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Shabbat Parashat Ki Tisa 5776

Ask the Rabbi: Lighting Candles When One Needs to Leave the House

Rav Daniel Mann

Question: My husband and I were going away for Shabbat, walking to a different side of the neighborhood to eat with relatives and sleep at a neighbor’s empty home. We left late, so we knew we would not make it in time to light at our destination. What should we have done about Shabbat candles?


Answer: We start with what one should/can do when he has time. The main place for Shabbat candle lighting is the place of the Shabbat meal (Rama, Orach Chayim 263:11). If the homeowner is lighting there, there seems to be little point to add on. The Shulchan Aruch (OC 263:7) says that if a guest has no place to light or person lighting for him, he should become a partner in the homeowners’ lighting, a practice rarely done these days. The Mishna Berura (263:33) cites a Magen Avraham in the related context of a guest on Chanuka, that if a guest relies on the homeowner (especially regarding food, which is very common), he has no obligation to light.

However, if the guest has a room entirely set aside for his purposes, he has an obligation to light there (Mishna Berura 263:31). From this it follows that you should have lit in the place you were sleeping, which many poskim prefer (Shemirat Shabbat K’hilchata 45:8; Chovat Hadar p. 95), and is the prevalent Sephardi minhag (see Yalkut Yosef, OC 263:20). The Ashkenazi minhag is to light with a beracha where they eat, although it is hard to justify the minhag when the homeowner has already lit there (Tehilla L’David 263:7; see Kavod V’oneg Shabbat p. 11 in the name of Rav M. Feinstein).

(While poskim often discuss the bedroom, common practice assumes that it is anachronistic to light in the bedroom. The point of light in a bedroom is to not trip over things (Mordechai, Shabbat 294), which takes away from tranquility in the home. Nowadays, few people feel tranquility with a candle in their bedroom. Rather, they find an electric nightlight, light from the hall or the window, etc., to be preferable to a candle. In many ways, electric lights remove the need for Shabbat candles. However, we assume that the Rabbinic mandate of a flame still adds honor and extra festive light to Shabbat (see Shemirat Shabbat K’hilchata 43:171, in the name of Rav S.Z. Auerbach; Yalkut Yosef, OC 263:8).  If one is sleeping in another’s house, lighting a candle in the normal place where they light adds honor and can be used upon returning from seudat Shabbat. Certainly, when the homeowners have not shown you a secure place to light in the bedroom, one has no halachic right to assume permission to light there and endanger their house (see Shemirat Shabbat K’hilchata 45:3).)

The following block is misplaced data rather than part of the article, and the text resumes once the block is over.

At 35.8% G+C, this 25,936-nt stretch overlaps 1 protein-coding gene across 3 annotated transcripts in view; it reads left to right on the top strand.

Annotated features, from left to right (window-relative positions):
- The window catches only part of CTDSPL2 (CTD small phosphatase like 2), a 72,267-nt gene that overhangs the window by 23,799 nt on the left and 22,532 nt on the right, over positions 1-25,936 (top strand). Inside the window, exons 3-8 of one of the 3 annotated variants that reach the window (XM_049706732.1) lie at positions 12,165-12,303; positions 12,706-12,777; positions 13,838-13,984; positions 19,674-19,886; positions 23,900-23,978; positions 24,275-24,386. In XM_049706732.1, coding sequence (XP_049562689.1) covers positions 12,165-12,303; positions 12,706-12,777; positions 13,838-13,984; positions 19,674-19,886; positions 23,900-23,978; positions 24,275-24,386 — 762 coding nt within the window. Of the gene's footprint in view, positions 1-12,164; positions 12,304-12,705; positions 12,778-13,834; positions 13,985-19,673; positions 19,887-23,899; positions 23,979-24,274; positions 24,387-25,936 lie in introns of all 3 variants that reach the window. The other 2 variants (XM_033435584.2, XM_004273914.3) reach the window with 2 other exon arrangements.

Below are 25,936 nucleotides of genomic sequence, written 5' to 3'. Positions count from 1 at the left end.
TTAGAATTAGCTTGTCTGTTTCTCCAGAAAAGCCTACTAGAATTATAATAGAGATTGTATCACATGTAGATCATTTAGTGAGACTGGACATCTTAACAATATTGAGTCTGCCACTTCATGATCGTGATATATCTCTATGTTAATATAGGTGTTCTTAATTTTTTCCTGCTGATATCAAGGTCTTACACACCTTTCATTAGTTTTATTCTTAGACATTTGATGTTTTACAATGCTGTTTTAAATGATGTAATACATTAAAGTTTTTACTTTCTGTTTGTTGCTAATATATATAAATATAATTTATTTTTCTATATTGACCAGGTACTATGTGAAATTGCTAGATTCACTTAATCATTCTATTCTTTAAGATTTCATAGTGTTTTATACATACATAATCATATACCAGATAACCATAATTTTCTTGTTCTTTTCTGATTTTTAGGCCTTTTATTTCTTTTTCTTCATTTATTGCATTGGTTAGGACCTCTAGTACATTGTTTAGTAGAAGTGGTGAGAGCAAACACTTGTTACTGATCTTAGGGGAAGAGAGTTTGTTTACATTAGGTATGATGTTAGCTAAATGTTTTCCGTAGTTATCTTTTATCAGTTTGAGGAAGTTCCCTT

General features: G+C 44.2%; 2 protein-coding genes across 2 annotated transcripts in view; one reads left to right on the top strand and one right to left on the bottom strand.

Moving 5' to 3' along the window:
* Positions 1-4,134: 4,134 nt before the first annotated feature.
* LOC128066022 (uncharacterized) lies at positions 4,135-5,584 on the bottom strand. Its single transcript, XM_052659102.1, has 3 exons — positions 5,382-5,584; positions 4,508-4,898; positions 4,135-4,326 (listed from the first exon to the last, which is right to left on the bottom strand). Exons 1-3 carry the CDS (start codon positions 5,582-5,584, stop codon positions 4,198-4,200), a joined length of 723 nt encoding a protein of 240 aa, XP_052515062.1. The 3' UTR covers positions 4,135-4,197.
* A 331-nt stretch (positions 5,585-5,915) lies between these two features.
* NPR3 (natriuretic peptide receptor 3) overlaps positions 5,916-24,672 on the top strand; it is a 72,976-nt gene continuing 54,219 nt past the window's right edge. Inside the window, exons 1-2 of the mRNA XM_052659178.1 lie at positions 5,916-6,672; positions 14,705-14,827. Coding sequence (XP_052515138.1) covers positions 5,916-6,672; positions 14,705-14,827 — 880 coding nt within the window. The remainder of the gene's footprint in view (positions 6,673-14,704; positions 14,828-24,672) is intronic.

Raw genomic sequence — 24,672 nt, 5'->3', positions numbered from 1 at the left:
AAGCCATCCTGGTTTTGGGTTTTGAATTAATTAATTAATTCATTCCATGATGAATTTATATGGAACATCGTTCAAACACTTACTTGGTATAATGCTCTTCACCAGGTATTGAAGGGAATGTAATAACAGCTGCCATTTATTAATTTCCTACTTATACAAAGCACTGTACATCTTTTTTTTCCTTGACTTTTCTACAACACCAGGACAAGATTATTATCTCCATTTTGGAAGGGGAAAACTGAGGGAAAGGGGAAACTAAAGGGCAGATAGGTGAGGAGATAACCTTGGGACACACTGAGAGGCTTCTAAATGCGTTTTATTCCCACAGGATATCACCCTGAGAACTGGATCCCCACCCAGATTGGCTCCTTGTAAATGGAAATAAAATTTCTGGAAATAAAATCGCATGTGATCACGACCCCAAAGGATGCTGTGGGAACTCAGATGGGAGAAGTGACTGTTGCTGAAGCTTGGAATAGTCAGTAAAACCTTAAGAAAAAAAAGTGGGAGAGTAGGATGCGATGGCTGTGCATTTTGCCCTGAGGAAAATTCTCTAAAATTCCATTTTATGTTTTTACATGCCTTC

If one lights before leaving his home or the place he is sleeping, he must ensure he will get benefit from the light on Shabbat. The suggested way is for the candles to last until one returns (Mishna Berura 263:30). This was apparently not feasible in your case. If it was already starting to get dark, you might have been able to receive benefit before leaving for Shabbat by doing an activity in a way that the candlelight made it more pleasant (Shemirat Shabbat K’hilchata 45:8). This works if the wife accepted Shabbat at that time (i.e., she did not need to do melacha afterward), so that she has “Shabbat benefit” even before nightfall. Those Sephardi woman who do not always accept Shabbat with candle lighting (see Yabia Omer II, OC 16) would need to intend to accept Shabbat early this time.

The simplest thing for you to have done is to appoint a shaliach to light candles where you would be for Shabbat (see Mishna Berura 263:21). If you are an Ashkenazi woman, the place of eating is also the simplest technically. If you are a Sephardiya, someone lighting safely at the neighbors is best. (If someone can take care of the electric lights, this can be of value both for the main halachic lighting (see Yalkut Yosef 263:22) and the general need of proper lighting.) However, if the shaliach is anyway making her own beracha, adding candles on your behalf, without a new beracha, where you are eating carries little risk.


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